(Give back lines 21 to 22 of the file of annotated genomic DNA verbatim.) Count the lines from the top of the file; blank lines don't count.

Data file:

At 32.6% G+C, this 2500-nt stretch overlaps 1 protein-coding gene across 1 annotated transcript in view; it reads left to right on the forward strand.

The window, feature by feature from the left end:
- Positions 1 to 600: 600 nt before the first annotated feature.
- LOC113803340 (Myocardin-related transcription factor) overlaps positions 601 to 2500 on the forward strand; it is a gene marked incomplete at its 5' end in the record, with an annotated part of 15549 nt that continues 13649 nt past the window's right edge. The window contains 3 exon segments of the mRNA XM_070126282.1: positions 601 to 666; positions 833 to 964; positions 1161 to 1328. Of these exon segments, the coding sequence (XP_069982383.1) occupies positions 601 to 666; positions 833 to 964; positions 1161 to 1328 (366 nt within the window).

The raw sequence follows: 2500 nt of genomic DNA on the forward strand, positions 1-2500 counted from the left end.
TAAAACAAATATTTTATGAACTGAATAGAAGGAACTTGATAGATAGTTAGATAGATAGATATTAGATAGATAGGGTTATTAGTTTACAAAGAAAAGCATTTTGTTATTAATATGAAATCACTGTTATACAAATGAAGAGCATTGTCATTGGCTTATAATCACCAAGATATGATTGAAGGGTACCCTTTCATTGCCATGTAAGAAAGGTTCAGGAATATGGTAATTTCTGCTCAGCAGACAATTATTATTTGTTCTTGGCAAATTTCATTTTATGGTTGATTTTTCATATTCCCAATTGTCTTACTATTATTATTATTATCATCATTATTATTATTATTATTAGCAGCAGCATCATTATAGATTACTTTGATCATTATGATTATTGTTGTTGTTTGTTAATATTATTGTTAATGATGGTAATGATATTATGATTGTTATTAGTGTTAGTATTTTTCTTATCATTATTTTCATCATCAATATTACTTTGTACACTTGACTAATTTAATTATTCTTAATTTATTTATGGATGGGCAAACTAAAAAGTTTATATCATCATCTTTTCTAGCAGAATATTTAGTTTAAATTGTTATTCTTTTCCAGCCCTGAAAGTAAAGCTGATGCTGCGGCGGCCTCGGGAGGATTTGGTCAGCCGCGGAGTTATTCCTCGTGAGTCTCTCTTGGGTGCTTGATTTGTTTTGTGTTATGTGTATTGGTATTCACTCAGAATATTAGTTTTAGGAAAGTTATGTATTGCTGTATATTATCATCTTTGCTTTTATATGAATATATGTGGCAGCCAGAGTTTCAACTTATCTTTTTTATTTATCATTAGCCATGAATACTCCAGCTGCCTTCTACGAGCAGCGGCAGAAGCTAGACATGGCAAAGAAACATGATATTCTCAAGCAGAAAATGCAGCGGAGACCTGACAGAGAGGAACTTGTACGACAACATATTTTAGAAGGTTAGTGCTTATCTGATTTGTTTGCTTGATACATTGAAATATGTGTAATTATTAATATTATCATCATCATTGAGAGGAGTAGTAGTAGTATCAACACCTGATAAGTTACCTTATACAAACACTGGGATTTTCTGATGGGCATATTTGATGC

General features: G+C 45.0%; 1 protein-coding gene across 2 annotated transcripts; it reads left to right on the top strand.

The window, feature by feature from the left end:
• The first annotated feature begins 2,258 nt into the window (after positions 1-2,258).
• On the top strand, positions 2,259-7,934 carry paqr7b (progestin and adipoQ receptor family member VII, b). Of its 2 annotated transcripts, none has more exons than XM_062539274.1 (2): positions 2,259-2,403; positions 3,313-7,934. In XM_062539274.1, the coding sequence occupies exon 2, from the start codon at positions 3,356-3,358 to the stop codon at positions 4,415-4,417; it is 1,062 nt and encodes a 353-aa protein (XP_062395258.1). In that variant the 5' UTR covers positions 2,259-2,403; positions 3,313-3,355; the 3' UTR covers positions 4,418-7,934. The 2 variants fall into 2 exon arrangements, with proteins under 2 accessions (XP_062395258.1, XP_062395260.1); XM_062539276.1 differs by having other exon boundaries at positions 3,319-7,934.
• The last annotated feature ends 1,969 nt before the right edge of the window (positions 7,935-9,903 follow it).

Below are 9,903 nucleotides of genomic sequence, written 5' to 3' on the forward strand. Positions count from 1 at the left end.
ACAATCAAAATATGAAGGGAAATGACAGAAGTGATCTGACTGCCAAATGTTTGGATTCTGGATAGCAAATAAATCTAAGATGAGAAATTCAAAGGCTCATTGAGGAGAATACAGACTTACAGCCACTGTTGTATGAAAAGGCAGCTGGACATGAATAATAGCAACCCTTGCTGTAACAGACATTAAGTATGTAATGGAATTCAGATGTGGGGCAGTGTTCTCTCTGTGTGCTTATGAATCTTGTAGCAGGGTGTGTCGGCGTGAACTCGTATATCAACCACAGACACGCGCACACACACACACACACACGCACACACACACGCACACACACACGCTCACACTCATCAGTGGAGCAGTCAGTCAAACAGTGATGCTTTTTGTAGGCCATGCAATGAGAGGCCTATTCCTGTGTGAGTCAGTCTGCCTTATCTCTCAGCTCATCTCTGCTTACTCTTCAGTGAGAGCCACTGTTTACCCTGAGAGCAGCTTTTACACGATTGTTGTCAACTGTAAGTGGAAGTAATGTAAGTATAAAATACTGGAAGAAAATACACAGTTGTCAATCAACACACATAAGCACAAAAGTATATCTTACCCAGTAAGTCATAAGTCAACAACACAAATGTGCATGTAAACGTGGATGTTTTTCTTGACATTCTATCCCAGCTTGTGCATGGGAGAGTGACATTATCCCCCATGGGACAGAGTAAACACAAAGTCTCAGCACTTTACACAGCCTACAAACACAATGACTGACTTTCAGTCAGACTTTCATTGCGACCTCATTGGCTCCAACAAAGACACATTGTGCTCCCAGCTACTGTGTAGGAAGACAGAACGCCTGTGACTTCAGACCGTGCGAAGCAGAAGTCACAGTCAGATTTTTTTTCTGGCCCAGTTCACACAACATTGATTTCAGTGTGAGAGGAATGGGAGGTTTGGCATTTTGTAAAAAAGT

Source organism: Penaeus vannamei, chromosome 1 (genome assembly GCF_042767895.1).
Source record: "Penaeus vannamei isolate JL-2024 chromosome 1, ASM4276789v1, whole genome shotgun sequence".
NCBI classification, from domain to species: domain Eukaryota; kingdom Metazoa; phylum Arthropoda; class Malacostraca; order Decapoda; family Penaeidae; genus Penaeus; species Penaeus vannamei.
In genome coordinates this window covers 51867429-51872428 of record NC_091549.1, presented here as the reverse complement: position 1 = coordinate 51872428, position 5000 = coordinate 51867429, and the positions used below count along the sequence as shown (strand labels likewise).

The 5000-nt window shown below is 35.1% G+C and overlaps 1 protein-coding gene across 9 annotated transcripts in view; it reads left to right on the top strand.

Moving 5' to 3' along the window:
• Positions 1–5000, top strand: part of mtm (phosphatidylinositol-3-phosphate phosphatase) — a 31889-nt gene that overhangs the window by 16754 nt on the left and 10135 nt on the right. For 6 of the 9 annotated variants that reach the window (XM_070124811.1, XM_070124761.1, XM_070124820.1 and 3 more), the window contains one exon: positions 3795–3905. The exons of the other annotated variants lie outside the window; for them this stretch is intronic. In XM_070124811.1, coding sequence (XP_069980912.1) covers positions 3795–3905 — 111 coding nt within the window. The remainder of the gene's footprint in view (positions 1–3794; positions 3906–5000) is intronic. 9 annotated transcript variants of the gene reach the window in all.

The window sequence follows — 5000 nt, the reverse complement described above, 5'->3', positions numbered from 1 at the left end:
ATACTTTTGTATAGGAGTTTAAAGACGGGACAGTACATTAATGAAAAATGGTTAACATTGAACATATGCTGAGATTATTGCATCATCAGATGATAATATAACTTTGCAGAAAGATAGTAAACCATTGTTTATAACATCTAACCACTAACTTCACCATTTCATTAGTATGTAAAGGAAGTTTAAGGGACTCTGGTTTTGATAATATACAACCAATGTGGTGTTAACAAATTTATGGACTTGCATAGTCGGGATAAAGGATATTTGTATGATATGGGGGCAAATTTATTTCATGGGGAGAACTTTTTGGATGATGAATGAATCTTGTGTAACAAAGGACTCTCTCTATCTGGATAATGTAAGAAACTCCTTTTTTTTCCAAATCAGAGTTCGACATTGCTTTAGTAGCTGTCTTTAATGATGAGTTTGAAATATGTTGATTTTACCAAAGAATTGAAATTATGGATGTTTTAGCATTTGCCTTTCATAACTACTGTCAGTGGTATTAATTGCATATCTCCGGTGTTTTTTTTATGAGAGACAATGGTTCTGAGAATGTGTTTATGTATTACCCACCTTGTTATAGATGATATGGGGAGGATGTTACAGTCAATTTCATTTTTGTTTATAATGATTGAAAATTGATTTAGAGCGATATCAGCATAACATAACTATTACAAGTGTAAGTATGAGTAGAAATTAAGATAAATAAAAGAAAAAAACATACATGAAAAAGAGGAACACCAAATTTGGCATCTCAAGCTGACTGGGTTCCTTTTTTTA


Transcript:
The window sequence follows — 5000 nt, the reverse complement described above, 5'->3', positions numbered from 1 at the left end:
ATACTTTTGTATAGGAGTTTAAAGACGGGACAGTACATTAATGAAAAATGGTTAACATTGAACATATGCTGAGATTATTGCATCATCAGATGATAATATAACTTTGCAGAAAGATAGTAAACCATTGTTTATAACATCTAACCACTAACTTCACCATTTCATTAGTATGTAAAGGAAGTTTAAGGGACTCTGGTTTTGATAATATACAACCAATGTGGTGTTAACAAATTTATGGACTTGCATAGTCGGGATAAAGGATATTTGTATGATATGGGGGCAAATTTATTTCATGGGGAGAACTTTTTGGATGATGAATGAATCTTGTGTAACAAAGGACTCTCTCTATCTGGATAATGTAAGAAACTCCTTTTTTTTCCAAATCAGAGTTCGACATTGCTTTAGTAGCTGTCTTTAATGATGAGTTTGAAATATGTTGATTTTACCAAAGAATTGAAATTATGGATGTTTTAGCATTTGCCTTTCATAACTACTGTCAGTGGTATTAATTGCATATCTCCGGTGTTTTTTTTATGAGAGACAATGGTTCTGAGAATGTGTTTATGTATTACCCACCTTGTTATAGATGATATGGGGAGGATGTTACAGTCAATTTCATTTTTGTTTATAATGATTGAAAATTGATTTAGAGCGATATCAGCATAACATAACTATTACAAGTGTAAGTATGAGTAGAAATTAAGATAAATAAAAGAAAAAAACATACATGAAAAAGAGGAACACCAAATTTGGCATCTCAAGCTGACTGGGTTCCTTTTTTTA